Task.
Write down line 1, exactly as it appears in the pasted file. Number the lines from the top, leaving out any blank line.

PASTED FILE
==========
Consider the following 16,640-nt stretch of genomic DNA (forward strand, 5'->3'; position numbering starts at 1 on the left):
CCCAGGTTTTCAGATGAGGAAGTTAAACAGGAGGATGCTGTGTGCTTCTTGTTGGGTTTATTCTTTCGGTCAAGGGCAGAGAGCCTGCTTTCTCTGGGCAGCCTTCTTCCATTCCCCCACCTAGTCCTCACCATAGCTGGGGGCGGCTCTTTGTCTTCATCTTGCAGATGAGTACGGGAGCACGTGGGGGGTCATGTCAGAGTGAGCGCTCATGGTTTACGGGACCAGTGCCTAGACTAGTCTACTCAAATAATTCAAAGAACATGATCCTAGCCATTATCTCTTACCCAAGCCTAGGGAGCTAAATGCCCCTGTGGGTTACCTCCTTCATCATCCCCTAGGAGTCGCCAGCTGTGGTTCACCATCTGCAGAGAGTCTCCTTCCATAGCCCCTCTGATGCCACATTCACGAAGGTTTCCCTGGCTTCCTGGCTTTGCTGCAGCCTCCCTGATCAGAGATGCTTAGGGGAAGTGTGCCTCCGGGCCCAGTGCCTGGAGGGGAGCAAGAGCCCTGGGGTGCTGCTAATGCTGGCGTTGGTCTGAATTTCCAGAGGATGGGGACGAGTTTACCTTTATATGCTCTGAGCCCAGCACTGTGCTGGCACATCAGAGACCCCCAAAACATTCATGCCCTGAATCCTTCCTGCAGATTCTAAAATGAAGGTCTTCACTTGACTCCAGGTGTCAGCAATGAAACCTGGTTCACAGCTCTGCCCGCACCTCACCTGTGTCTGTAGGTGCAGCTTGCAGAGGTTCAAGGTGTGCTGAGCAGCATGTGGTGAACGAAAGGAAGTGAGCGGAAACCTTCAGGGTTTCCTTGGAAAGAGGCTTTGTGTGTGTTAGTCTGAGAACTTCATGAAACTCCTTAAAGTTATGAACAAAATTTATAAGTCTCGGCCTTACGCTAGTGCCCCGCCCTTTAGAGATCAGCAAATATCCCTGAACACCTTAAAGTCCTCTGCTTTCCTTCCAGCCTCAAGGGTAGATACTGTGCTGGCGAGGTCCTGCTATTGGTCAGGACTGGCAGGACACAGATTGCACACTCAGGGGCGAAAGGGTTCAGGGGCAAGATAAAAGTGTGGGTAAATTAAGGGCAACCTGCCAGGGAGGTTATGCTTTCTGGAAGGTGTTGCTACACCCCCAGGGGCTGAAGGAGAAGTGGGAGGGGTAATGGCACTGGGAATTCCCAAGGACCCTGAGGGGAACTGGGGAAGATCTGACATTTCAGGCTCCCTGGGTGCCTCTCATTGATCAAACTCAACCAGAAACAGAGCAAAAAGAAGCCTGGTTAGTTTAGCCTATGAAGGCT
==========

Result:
Consider the following 16,640-nt stretch of genomic DNA (forward strand, 5'->3'; position numbering starts at 1 on the left):